Forecasts of colder weather in the US lifted both oil and natural gas prices Jan. 14 with crude overcoming initial weakness to continue its recent daily see-saw pattern in the New York market.
“Heating oil prices soared, lifting crude oil markets with it, on the expectations of increased demand after what has up until now been a relatively mild winter,” said Marc Ground at Standard New York Securities Inc., the Standard Bank Group. “Asian markets failed to sustain the upward thrust, perhaps a little concerned over the US fiscal woes that are still looming.”
In Houston, analysts with Raymond James & Associates Inc. reported, “The broader markets ended the trading session mixed amid earnings season. Crude and natural gas advanced 0.6% and 1.4%, respectively, the latter driven by cold weather forecasts for the Northeast.” The Oil Service Index dropped 1% and the SIG Oil Exploration & Production Index declined 0.2%. The Standard & Poor’s 500 Index and crude and gas prices were down in early trading Jan. 15 “after weak economic data from Germany,” Raymond James analysts said.
PIRA Energy Group in New York City reported West Texas Intermediate’s discount to Atlantic Basin light crudes narrowed slightly in December, “beginning the move toward the single-digit discounts expected later this year. Light grades in Canada, North Dakota, and Wyoming strengthened on the prospect of improved first quarter fundamentals, while Canadian heavy grades and all Midland grades weakened on worsening first quarter fundamentals. US crude and condensate production for October rose.”
Total US commercial oil stocks increased during the week ended Jan. 4, “with crude and the four major products showing the largest weekly build since 2009,” PIRA analysts said. “Total commercial stocks are now back above the 5-year range of US oil inventories.” They expect the weekly inventory report scheduled for release Jan. 16 will show a continued increase in crude and the three major light products.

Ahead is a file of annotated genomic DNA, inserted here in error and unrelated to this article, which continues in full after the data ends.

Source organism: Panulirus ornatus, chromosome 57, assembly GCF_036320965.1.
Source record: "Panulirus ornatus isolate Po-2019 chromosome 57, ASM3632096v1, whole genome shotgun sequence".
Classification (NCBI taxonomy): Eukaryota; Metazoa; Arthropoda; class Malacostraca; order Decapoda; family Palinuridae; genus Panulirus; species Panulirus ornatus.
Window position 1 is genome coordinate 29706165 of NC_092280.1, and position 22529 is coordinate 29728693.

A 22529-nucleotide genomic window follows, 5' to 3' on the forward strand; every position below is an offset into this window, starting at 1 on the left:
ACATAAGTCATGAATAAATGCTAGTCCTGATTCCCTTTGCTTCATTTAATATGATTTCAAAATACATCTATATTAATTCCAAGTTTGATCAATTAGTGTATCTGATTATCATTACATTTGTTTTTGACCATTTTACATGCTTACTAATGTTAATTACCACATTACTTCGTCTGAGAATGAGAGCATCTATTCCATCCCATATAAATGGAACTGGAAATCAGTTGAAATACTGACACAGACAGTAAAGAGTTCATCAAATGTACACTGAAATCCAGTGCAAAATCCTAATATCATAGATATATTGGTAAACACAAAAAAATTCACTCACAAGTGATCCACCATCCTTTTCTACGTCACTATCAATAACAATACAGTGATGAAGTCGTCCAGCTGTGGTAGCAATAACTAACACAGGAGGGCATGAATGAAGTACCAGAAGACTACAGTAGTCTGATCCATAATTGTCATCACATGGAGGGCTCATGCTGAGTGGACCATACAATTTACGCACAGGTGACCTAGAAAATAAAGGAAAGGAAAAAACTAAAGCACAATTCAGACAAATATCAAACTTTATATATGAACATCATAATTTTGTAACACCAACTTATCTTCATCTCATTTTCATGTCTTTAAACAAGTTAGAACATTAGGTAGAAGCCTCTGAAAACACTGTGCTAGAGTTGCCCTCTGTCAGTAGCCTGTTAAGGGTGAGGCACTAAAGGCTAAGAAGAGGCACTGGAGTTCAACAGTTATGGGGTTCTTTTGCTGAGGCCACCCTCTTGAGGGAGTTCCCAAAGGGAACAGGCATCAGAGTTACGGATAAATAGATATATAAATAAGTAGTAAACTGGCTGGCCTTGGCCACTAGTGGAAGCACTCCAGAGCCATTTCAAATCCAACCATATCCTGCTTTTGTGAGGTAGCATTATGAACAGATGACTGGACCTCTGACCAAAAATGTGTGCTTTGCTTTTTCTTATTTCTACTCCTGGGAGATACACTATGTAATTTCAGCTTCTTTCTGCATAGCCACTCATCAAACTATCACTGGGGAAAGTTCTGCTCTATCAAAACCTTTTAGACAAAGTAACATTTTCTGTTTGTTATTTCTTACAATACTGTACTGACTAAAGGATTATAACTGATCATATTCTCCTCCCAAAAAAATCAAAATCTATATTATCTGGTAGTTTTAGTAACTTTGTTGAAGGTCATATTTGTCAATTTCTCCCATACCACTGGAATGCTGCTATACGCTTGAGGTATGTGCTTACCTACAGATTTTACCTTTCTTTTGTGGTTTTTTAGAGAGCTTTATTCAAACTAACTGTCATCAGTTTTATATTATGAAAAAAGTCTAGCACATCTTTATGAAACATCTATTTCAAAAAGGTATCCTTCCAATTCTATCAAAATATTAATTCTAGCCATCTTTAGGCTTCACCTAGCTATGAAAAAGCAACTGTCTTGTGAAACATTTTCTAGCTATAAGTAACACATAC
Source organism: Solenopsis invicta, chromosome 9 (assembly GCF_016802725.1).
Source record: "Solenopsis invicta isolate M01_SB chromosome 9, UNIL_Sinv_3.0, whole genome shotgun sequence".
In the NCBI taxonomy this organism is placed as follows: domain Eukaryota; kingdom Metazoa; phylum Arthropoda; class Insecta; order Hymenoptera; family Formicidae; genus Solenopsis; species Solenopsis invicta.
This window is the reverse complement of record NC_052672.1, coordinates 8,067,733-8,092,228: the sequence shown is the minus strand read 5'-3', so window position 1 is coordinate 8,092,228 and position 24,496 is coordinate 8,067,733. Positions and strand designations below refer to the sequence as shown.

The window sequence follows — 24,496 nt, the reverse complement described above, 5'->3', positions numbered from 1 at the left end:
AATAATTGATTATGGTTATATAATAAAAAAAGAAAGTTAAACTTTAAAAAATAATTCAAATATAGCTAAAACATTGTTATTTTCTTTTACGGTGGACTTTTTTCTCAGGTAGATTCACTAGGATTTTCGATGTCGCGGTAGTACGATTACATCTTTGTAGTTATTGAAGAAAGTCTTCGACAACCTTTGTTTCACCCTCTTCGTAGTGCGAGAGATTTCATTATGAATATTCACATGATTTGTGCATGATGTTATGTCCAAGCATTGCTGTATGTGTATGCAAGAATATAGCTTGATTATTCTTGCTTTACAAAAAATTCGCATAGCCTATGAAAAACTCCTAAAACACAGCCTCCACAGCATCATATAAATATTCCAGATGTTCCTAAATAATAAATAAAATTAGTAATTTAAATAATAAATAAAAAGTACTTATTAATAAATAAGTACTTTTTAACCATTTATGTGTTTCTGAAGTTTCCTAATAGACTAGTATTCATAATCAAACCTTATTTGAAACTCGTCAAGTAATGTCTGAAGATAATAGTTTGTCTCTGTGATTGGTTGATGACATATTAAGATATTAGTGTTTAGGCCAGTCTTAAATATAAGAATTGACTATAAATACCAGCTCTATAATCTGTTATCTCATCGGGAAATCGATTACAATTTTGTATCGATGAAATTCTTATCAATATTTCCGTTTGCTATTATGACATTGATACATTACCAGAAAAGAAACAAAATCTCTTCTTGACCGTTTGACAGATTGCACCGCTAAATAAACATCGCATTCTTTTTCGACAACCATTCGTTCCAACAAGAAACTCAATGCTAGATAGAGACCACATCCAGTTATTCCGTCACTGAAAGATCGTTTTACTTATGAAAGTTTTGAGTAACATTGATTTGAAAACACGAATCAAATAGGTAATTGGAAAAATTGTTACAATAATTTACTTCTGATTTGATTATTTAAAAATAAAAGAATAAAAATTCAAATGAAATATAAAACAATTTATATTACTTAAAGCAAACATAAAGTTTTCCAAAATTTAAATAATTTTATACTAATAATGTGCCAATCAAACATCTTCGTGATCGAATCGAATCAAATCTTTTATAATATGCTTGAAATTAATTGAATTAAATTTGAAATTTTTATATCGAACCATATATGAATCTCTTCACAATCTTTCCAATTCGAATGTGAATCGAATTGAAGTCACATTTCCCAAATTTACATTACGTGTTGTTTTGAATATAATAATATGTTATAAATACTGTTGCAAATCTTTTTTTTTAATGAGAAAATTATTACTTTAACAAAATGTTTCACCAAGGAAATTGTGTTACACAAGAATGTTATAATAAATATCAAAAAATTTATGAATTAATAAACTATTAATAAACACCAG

On the other hand, they noted, “The production of ethanol-blended gasoline the week ending Jan. 4, was the lowest since February 2010, resulting from the lowest gasoline output since September 2008 and a sharp drop in the percentage of gasoline containing ethanol. Only 7.1 million b/d of ethanol-blended gasoline [were] manufactured, down sharply from 7.8 million b/d in the prior week. US ethanol output rose to 826,000 b/d from 807,000 b/d in the previous week as some plants picked up their production following the holidays.”
PIRA analysts said, “Overall, Saudi formula prices for February appear to be in line with market expectations, with only small changes that were directionally consistent with alternative crude economics. February formula prices for Asia rose relative to January prices. In contrast, February prices for Northwest Europe declined month-on-month, with the exception of for Arab Extra Light.”
The February contract for benchmark US sweet, light crudes rose 58¢ to $94.14/bbl Jan. 14 on the New York Mercantile Exchange. The March contract gained 60¢ to $94.59/bbl. On the US spot market, WTI at Cushing, Okla., matched the front-month futures contract, up 58¢ to $94.14/bbl.
Heating oil for February delivery rebound by 5.4¢ to $3.06/gal on NYMEX. Reformulated stock for oxygenate blending for the same month took back 1.46¢ to $2.75/gal.
The February natural gas contract climbed 4.6¢ to $3.37/MMbtu on NYMEX. On the US spot market, gas at Henry Hub, La., escalated 19.2¢ to $3.39/MMbtu.
In London, the February IPE contract for North Sea Brent was up $1.24 to $111.88/bbl. Gas oil for February climbed $14.75 to $954.50/tonne.
The average price for the Organization of Petroleum Exporting Countries’ basket of 12 benchmark crudes dipped 14¢ to $108.06/bbl.
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